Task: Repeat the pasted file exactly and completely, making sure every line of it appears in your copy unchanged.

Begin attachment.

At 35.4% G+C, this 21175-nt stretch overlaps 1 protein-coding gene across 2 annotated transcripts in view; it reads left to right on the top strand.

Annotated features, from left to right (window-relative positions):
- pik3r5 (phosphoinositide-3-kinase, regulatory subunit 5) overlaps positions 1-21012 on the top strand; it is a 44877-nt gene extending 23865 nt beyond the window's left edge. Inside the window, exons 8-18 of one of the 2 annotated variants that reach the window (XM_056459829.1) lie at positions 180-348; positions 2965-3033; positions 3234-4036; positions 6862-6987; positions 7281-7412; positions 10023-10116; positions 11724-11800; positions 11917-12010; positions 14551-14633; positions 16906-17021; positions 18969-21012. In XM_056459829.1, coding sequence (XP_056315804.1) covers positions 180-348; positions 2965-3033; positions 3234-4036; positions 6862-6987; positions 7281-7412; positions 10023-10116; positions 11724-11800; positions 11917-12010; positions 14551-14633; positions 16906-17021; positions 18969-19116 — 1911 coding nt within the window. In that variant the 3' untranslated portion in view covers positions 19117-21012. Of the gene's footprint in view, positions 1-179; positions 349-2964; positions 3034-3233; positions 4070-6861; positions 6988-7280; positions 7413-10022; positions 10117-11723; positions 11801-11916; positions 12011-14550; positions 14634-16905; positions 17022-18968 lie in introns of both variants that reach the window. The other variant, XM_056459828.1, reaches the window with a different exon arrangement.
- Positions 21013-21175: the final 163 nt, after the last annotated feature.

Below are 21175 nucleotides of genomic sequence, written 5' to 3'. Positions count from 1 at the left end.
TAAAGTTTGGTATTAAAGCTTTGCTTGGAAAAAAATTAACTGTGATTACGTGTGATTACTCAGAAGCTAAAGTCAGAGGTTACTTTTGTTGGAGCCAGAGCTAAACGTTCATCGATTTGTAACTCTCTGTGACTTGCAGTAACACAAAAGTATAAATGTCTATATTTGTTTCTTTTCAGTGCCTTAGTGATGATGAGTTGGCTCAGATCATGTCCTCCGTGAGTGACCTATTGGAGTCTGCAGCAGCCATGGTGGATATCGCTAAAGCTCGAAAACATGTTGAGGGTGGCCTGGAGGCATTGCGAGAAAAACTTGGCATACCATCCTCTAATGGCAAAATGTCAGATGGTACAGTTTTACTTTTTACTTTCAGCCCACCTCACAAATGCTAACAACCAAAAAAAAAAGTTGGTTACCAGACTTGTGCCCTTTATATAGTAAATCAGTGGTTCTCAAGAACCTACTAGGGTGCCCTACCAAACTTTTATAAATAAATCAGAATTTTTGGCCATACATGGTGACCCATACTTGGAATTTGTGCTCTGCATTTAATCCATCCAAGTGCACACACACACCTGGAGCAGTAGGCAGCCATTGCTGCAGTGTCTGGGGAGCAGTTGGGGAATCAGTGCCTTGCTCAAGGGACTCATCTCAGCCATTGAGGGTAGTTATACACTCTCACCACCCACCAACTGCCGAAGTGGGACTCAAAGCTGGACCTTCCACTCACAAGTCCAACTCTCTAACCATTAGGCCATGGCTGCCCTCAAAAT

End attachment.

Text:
At 35.4% G+C, this 21175-nt stretch overlaps 1 protein-coding gene across 2 annotated transcripts in view; it reads left to right on the top strand.

Annotated features, from left to right (window-relative positions):
- pik3r5 (phosphoinositide-3-kinase, regulatory subunit 5) overlaps positions 1-21012 on the top strand; it is a 44877-nt gene extending 23865 nt beyond the window's left edge. Inside the window, exons 8-18 of one of the 2 annotated variants that reach the window (XM_056459829.1) lie at positions 180-348; positions 2965-3033; positions 3234-4036; positions 6862-6987; positions 7281-7412; positions 10023-10116; positions 11724-11800; positions 11917-12010; positions 14551-14633; positions 16906-17021; positions 18969-21012. In XM_056459829.1, coding sequence (XP_056315804.1) covers positions 180-348; positions 2965-3033; positions 3234-4036; positions 6862-6987; positions 7281-7412; positions 10023-10116; positions 11724-11800; positions 11917-12010; positions 14551-14633; positions 16906-17021; positions 18969-19116 — 1911 coding nt within the window. In that variant the 3' untranslated portion in view covers positions 19117-21012. Of the gene's footprint in view, positions 1-179; positions 349-2964; positions 3034-3233; positions 4070-6861; positions 6988-7280; positions 7413-10022; positions 10117-11723; positions 11801-11916; positions 12011-14550; positions 14634-16905; positions 17022-18968 lie in introns of both variants that reach the window. The other variant, XM_056459828.1, reaches the window with a different exon arrangement.
- Positions 21013-21175: the final 163 nt, after the last annotated feature.

Below are 21175 nucleotides of genomic sequence, written 5' to 3'. Positions count from 1 at the left end.
TAAAGTTTGGTATTAAAGCTTTGCTTGGAAAAAAATTAACTGTGATTACGTGTGATTACTCAGAAGCTAAAGTCAGAGGTTACTTTTGTTGGAGCCAGAGCTAAACGTTCATCGATTTGTAACTCTCTGTGACTTGCAGTAACACAAAAGTATAAATGTCTATATTTGTTTCTTTTCAGTGCCTTAGTGATGATGAGTTGGCTCAGATCATGTCCTCCGTGAGTGACCTATTGGAGTCTGCAGCAGCCATGGTGGATATCGCTAAAGCTCGAAAACATGTTGAGGGTGGCCTGGAGGCATTGCGAGAAAAACTTGGCATACCATCCTCTAATGGCAAAATGTCAGATGGTACAGTTTTACTTTTTACTTTCAGCCCACCTCACAAATGCTAACAACCAAAAAAAAAAGTTGGTTACCAGACTTGTGCCCTTTATATAGTAAATCAGTGGTTCTCAAGAACCTACTAGGGTGCCCTACCAAACTTTTATAAATAAATCAGAATTTTTGGCCATACATGGTGACCCATACTTGGAATTTGTGCTCTGCATTTAATCCATCCAAGTGCACACACACACCTGGAGCAGTAGGCAGCCATTGCTGCAGTGTCTGGGGAGCAGTTGGGGAATCAGTGCCTTGCTCAAGGGACTCATCTCAGCCATTGAGGGTAGTTATACACTCTCACCACCCACCAACTGCCGAAGTGGGACTCAAAGCTGGACCTTCCACTCACAAGTCCAACTCTCTAACCATTAGGCCATGGCTGCCCTCAAAAT